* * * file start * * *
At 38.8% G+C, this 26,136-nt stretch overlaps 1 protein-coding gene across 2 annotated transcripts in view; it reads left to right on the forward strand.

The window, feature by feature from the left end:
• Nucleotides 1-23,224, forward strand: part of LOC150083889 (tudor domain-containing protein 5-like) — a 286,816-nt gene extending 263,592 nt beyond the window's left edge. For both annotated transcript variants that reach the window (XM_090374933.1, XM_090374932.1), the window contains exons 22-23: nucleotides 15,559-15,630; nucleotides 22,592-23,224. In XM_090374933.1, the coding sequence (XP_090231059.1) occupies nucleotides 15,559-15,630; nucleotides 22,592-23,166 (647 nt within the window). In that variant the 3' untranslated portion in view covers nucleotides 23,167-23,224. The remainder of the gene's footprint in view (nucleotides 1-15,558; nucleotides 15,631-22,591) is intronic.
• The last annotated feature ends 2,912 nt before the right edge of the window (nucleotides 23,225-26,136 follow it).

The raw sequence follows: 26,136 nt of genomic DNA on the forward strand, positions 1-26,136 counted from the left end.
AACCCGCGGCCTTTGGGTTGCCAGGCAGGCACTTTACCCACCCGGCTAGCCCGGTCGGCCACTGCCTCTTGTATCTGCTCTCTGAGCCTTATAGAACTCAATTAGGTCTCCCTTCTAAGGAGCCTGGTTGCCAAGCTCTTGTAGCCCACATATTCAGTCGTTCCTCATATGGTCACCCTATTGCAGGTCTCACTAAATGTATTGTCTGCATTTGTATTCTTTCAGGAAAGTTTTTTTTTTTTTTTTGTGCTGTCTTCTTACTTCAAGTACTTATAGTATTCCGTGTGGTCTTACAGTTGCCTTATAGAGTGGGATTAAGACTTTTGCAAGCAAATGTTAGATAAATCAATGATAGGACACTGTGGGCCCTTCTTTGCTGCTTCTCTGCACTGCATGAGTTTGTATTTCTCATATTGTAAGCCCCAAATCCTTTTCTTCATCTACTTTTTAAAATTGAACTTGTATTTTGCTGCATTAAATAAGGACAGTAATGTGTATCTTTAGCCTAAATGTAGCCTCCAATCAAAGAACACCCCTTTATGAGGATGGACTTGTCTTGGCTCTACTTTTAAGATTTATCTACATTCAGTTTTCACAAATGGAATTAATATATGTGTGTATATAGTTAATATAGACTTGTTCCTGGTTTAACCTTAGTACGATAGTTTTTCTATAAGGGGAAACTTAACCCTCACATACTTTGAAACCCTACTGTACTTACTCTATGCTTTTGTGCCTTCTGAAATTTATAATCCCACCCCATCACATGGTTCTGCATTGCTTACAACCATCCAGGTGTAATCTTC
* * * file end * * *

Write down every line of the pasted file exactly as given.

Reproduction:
At 38.8% G+C, this 26,136-nt stretch overlaps 1 protein-coding gene across 2 annotated transcripts in view; it reads left to right on the forward strand.

The window, feature by feature from the left end:
• Nucleotides 1-23,224, forward strand: part of LOC150083889 (tudor domain-containing protein 5-like) — a 286,816-nt gene extending 263,592 nt beyond the window's left edge. For both annotated transcript variants that reach the window (XM_090374933.1, XM_090374932.1), the window contains exons 22-23: nucleotides 15,559-15,630; nucleotides 22,592-23,224. In XM_090374933.1, the coding sequence (XP_090231059.1) occupies nucleotides 15,559-15,630; nucleotides 22,592-23,166 (647 nt within the window). In that variant the 3' untranslated portion in view covers nucleotides 23,167-23,224. The remainder of the gene's footprint in view (nucleotides 1-15,558; nucleotides 15,631-22,591) is intronic.
• The last annotated feature ends 2,912 nt before the right edge of the window (nucleotides 23,225-26,136 follow it).

The raw sequence follows: 26,136 nt of genomic DNA on the forward strand, positions 1-26,136 counted from the left end.
AACCCGCGGCCTTTGGGTTGCCAGGCAGGCACTTTACCCACCCGGCTAGCCCGGTCGGCCACTGCCTCTTGTATCTGCTCTCTGAGCCTTATAGAACTCAATTAGGTCTCCCTTCTAAGGAGCCTGGTTGCCAAGCTCTTGTAGCCCACATATTCAGTCGTTCCTCATATGGTCACCCTATTGCAGGTCTCACTAAATGTATTGTCTGCATTTGTATTCTTTCAGGAAAGTTTTTTTTTTTTTTTTGTGCTGTCTTCTTACTTCAAGTACTTATAGTATTCCGTGTGGTCTTACAGTTGCCTTATAGAGTGGGATTAAGACTTTTGCAAGCAAATGTTAGATAAATCAATGATAGGACACTGTGGGCCCTTCTTTGCTGCTTCTCTGCACTGCATGAGTTTGTATTTCTCATATTGTAAGCCCCAAATCCTTTTCTTCATCTACTTTTTAAAATTGAACTTGTATTTTGCTGCATTAAATAAGGACAGTAATGTGTATCTTTAGCCTAAATGTAGCCTCCAATCAAAGAACACCCCTTTATGAGGATGGACTTGTCTTGGCTCTACTTTTAAGATTTATCTACATTCAGTTTTCACAAATGGAATTAATATATGTGTGTATATAGTTAATATAGACTTGTTCCTGGTTTAACCTTAGTACGATAGTTTTTCTATAAGGGGAAACTTAACCCTCACATACTTTGAAACCCTACTGTACTTACTCTATGCTTTTGTGCCTTCTGAAATTTATAATCCCACCCCATCACATGGTTCTGCATTGCTTACAACCATCCAGGTGTAATCTTC